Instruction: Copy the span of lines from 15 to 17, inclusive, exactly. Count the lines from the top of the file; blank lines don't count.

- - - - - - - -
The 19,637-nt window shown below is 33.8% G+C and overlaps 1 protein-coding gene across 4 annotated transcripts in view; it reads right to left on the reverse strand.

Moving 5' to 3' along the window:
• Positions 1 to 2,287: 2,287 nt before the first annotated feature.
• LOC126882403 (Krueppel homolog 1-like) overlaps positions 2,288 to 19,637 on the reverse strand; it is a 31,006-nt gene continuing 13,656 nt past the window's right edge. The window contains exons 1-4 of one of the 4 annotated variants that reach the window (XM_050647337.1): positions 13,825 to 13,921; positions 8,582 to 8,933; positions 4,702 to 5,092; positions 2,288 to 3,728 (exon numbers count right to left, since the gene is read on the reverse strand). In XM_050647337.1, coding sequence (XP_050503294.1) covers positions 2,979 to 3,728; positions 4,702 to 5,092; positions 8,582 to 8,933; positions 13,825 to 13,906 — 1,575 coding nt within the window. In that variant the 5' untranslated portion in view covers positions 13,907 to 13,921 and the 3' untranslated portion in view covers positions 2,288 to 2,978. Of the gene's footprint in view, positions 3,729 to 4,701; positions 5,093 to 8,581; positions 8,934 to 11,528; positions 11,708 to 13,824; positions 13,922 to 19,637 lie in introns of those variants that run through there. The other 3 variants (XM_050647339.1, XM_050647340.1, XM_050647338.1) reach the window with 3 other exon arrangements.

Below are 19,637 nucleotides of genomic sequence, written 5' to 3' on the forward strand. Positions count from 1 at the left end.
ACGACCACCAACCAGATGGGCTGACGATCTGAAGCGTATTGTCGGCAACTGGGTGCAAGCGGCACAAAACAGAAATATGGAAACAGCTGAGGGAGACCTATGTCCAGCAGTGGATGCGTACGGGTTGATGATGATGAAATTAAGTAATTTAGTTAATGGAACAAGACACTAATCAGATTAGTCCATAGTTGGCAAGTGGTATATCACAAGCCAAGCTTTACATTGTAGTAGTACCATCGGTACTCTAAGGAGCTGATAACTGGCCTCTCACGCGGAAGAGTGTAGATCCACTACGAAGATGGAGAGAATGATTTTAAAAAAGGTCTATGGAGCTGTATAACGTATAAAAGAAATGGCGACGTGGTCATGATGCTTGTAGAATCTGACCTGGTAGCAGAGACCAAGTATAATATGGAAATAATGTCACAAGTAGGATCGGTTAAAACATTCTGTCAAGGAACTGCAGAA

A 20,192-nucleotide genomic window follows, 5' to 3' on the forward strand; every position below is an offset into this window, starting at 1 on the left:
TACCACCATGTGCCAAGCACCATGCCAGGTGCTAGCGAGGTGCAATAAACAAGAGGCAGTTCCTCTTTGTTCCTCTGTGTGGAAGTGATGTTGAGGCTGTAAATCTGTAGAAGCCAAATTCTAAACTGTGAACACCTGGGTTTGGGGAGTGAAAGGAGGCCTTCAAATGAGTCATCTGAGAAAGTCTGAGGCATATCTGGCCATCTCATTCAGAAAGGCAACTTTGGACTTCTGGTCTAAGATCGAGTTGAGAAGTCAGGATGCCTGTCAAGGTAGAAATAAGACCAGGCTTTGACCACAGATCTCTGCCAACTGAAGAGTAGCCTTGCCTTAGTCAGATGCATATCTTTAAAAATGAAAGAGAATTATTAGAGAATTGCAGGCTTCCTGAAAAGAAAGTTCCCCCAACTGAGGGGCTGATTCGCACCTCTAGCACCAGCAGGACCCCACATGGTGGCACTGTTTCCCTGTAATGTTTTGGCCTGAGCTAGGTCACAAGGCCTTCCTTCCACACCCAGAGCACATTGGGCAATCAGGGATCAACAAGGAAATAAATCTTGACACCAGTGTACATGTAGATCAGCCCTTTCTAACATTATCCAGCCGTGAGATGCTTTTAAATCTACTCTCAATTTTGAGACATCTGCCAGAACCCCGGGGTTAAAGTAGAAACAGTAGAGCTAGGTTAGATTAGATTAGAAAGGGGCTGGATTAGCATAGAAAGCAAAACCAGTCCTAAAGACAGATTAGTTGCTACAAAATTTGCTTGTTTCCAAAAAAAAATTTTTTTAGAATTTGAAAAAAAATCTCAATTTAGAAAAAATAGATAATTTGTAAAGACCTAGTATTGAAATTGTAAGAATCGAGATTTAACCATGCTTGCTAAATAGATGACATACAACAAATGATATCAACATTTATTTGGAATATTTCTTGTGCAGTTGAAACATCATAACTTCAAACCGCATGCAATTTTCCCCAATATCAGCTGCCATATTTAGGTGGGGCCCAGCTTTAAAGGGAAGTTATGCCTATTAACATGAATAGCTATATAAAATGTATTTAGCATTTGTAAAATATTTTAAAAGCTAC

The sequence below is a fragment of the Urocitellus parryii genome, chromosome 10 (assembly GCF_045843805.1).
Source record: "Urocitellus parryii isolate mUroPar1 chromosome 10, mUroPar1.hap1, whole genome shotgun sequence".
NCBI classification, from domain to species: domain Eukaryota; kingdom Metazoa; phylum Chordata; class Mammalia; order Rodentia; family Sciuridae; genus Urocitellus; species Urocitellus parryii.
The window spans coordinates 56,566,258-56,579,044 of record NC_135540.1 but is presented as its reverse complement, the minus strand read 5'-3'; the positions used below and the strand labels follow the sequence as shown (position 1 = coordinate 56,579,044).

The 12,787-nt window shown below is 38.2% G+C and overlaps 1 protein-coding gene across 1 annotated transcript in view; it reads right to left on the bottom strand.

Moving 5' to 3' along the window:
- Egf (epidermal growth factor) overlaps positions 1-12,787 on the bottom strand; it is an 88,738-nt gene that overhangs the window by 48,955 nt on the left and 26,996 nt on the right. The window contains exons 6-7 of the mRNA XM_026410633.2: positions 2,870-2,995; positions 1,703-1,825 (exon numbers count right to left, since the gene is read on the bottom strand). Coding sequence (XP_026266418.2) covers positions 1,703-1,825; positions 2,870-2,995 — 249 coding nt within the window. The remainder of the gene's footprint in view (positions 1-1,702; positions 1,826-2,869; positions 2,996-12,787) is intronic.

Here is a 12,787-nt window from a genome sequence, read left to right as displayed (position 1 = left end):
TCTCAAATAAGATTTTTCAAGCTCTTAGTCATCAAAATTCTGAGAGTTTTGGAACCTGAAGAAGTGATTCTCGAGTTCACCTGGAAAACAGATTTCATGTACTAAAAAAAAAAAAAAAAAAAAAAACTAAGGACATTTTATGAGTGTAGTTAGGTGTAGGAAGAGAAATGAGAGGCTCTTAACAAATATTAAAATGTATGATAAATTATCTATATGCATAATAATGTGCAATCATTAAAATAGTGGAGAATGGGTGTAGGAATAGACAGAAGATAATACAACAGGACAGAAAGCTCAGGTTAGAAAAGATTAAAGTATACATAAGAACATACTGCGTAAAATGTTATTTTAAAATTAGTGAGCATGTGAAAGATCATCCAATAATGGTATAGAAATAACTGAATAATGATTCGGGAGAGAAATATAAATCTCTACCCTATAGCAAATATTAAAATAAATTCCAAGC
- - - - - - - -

- Egf (epidermal growth factor) overlaps positions 1-12,787 on the bottom strand; it is an 88,738-nt gene that overhangs the window by 48,955 nt on the left and 26,996 nt on the right. The window contains exons 6-7 of the mRNA XM_026410633.2: positions 2,870-2,995; positions 1,703-1,825 (exon numbers count right to left, since the gene is read on the bottom strand). Coding sequence (XP_026266418.2) covers positions 1,703-1,825; positions 2,870-2,995 — 249 coding nt within the window. The remainder of the gene's footprint in view (positions 1-1,702; positions 1,826-2,869; positions 2,996-12,787) is intronic.

Here is a 12,787-nt window from a genome sequence, read left to right as displayed (position 1 = left end):
TCTCAAATAAGATTTTTCAAGCTCTTAGTCATCAAAATTCTGAGAGTTTTGGAACCTGAAGAAGTGATTCTCGAGTTCACCTGGAAAACAGATTTCATGTACTAAAAAAAAAAAAAAAAAAAAAAACTAAGGACATTTTATGAGTGTAGTTAGGTGTAGGAAGAGAAATGAGAGGCTCTTAACAAATATTAAAATGTATGATAAATTATCTATATGCATAATAATGTGCAATCATTAAAATAGTGGAGAATGGGTGTAGGAATAGACAGAAGATAATACAACAGGACAGAAAGCTCAGGTTAGAAAAGATTAAAGTATACATAAGAACATACTGCGTAAAATGTTATTTTAAAATTAGTGAGCATGTGAAAGATCATCCAATAATGGTATAGAAATAACTGAATAATGATTCGGGAGAGAAATATAAATCTCTACCCTATAGCAAATATTAAAATAAATTCCAAGC